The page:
However, this is one area where the general rules of macho/non-macho don't always apply. Ball performance is so complex, and the demands we make of balls so diverse, that you may be better off going against type. That is to say, if the spin characteristics and distance of a tour ball work better for you (or just please you more) than the ball that fits your swing speed, have at it.
One last note: I don't mean to be sexist, but it's pretty well accepted that the so-called Macho Factor in golf is a phenomenon perpetuated by us men. Women, unconstrained by such primal golf forces, seem much better at building bags that give them the best chance of achieving their golf goals. Anyone in the grip of MF would do well to change his mindset and remember the object of the game: Less strokes, more fun.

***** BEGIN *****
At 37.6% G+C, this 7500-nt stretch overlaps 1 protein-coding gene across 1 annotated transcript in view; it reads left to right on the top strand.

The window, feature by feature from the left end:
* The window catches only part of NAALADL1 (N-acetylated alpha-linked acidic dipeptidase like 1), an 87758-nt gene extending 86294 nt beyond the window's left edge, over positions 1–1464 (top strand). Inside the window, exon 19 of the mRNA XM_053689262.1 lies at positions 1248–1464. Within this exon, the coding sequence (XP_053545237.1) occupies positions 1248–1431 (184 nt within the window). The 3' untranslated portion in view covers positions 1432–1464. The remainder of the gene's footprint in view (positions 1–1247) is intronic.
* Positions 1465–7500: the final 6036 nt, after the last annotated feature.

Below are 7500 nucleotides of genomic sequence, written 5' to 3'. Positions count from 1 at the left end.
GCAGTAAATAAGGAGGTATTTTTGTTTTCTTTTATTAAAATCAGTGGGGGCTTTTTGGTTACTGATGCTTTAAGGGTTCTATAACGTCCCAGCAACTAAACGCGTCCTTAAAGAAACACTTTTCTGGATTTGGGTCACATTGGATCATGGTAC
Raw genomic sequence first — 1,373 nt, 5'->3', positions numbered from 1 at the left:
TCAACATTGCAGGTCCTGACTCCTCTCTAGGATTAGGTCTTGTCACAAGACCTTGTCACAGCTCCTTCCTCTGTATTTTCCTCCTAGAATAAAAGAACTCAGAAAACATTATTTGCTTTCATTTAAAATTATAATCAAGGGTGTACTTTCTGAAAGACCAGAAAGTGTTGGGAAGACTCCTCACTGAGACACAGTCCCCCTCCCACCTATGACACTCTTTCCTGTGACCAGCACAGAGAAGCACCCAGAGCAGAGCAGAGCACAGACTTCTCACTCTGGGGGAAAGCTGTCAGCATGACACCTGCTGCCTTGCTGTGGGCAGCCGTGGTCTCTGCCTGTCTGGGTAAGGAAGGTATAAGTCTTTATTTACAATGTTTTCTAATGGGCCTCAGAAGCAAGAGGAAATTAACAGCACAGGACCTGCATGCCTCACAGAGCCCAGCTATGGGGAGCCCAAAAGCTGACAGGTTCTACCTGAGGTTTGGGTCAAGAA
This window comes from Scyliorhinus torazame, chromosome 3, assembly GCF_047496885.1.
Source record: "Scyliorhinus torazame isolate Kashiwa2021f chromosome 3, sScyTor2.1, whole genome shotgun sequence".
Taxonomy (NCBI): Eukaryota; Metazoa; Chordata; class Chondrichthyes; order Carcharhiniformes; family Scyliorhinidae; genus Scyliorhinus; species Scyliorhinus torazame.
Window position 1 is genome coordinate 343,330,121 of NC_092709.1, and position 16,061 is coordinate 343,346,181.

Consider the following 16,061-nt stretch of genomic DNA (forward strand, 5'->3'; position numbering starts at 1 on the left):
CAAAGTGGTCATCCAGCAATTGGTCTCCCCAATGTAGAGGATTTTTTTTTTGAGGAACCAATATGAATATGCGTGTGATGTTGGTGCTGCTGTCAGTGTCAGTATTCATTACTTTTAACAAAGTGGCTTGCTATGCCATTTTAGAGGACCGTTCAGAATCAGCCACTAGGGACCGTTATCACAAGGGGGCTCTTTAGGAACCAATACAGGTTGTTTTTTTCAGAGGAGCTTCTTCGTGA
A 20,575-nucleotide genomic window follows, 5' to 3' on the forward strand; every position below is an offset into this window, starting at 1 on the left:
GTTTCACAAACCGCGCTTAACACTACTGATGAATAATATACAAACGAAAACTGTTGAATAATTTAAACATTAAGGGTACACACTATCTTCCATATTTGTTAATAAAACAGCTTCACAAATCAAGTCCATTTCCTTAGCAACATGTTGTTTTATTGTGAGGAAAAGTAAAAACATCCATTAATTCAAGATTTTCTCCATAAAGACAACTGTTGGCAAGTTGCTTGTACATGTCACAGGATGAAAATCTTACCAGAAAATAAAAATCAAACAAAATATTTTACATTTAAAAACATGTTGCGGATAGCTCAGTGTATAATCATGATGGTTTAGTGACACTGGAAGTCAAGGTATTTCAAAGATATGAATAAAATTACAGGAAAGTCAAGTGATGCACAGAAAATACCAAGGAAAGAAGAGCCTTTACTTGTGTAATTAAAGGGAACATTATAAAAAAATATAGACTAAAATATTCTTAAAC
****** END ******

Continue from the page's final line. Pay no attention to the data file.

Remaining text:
And what's muy macho than that?
Email your thoughts to Adam Barr
Spieth, Thomas headline winter break trip to Cabo
Justin Thomas and Jordan Spieth. Really good at golf. Really good at vacationing.
With #SB2K18 still months away, Thomas and Spieth headlined a vacation to Cabo San Lucas, and this will shock you but it looks like they had a great time.
Spring break veteran Smylie Kaufman joined the party, as did Thomas' roommate, Tom Lovelady, who continued his shirtless trend.
The gang played all the hits, including shoeless golf in baketball jerseys and late nights with Casamigos tequila.
In conclusion, it's still good to be these guys.
Awards season: Handing out the 2017 Rexys
After careful consideration and an exhaustive review of 2017 we present The Rexys, a wildly incomplete and arbitrary line up following one of the most eventful years in golf.
There will be omissions – just keep your calls, concerns and even e-mails to yourself. We appreciate your patronage, but not your feedback.
It’s Not You, It’s Me Award. You know the deal: You can’t be a part of two until you’re a better one; but on this front it’s really just a desire to find a better two.